Review of Laughing Gas by P.G. Wodehouse

Wodehouse is grandmaster of comedic writing. Possibly the funniest writer of all time when adjusted for humor inflation. 

It’s all very prim and proper, with some hedging, and hemming and hawing, and quibbling and quarrelling and snorting and guffawing, but when it comes right down to it, it’s downright mean, despicable and inordinately hilarious out of all proportion to the circumstances on the page. The laughs his writing induce transcend the genre of stiff-fluffy-collar drawing room, snifter-swirling, snivel-simpering chortles. Your own double-chin will wobble and flecks of precious liqueur will flow from your vibrating lips. The uncontainable breadth of his sly, wry, wrathfully polite sentences are timed to perfection, tuned to impeccable pristineness. He’s a joy to read. A cynical, rollicking locomotive of emotive, frolicsome prose.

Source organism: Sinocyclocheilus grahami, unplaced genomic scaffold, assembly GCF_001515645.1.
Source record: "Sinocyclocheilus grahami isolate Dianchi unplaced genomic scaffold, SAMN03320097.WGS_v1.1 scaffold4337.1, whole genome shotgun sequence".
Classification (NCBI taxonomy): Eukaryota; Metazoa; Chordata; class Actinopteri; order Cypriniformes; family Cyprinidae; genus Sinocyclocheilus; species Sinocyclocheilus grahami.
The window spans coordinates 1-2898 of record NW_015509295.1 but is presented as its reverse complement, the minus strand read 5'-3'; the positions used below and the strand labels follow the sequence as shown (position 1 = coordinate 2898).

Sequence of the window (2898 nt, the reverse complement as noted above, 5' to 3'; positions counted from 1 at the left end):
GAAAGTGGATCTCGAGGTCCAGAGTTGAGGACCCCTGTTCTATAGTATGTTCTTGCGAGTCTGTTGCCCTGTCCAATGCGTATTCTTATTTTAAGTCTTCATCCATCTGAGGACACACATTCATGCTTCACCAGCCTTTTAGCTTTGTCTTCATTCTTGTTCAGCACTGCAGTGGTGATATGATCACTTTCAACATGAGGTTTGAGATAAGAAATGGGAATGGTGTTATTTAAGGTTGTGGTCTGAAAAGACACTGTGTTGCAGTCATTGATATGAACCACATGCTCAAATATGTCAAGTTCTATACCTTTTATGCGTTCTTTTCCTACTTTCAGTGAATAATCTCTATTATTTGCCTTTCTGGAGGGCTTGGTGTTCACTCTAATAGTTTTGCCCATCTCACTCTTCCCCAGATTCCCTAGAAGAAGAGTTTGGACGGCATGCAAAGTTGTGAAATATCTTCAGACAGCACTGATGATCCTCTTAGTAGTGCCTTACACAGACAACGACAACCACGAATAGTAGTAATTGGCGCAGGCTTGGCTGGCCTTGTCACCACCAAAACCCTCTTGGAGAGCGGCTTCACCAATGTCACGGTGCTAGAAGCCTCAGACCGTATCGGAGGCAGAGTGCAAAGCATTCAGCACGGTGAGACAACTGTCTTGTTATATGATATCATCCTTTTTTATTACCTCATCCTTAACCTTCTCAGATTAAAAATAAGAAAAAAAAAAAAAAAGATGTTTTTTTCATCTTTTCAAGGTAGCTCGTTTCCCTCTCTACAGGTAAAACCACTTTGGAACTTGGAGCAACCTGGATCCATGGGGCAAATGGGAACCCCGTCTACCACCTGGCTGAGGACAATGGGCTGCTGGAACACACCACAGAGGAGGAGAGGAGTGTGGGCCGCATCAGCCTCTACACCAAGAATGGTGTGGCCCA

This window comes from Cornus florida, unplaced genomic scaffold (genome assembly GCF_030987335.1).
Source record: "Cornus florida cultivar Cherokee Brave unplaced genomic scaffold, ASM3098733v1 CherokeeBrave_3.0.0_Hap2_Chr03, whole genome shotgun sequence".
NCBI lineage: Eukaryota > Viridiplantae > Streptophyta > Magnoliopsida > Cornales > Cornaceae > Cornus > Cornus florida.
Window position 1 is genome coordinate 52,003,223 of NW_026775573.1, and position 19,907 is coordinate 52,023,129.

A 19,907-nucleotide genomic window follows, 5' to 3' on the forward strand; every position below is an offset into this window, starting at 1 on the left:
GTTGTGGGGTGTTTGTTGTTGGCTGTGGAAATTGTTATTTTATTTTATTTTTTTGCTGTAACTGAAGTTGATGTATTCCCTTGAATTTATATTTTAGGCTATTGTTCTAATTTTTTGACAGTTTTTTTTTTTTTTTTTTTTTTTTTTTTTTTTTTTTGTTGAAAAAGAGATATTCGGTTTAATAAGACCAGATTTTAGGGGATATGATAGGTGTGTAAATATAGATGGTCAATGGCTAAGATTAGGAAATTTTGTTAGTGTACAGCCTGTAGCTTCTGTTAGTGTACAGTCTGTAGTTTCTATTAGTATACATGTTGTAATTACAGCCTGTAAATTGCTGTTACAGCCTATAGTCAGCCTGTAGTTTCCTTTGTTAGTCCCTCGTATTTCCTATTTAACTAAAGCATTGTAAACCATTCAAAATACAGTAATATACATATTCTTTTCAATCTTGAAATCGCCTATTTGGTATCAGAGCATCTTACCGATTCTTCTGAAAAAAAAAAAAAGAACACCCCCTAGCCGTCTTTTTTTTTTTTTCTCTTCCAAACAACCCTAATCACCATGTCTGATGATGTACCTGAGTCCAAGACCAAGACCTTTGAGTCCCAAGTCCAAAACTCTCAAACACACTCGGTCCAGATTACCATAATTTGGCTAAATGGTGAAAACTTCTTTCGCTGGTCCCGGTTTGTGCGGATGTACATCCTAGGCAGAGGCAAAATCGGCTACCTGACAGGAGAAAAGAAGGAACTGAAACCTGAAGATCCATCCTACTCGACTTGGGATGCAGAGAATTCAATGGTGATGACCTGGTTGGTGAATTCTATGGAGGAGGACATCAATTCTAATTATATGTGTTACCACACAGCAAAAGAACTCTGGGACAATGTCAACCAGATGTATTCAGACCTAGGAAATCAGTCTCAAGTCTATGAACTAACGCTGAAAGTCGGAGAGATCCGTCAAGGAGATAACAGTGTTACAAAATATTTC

This is a wiggling bellyflop of a book. A hazardous, inveterate circuitous exploit, drawn out into an odyssey of gruesome semantics. Dynamite quips and landmine gags await you.
Our main protagonist dude’s got swagger, and has reached such pinnacles of taste, magniloquence and good-breeding as ordinary folks only dream of. He’s a ringside enthusiast of boxing matches, immanently single, and tasked to track down his dissolute, souse-of-a-cousin who has taken up with a lady of questionable background and foreground who has eyes on the family jewels. He takes in his entertainment on the way and stumbles into a predictable but nonetheless enjoyable plot which undermines his honor, challenges his wit, and places him at the forefront of an endless barrage of wisecracks, whimsical descriptions, stentorious flimflams, and billowing, cheesy Wa-Wa-Waaaaa moments. That’s just the tip of the proverbial laugh-berg.
Pick up something by Wodehouse, anything by him, and be transported by an imagination as limitless as it is potent. Discover the comedic potential of a tea time that never ends. The man was prolific, and I foresee many hundreds of droll afternoons passed in fancy contemplation of his works, all the while overcome by elegant, belligerent paroxysms of mirth.

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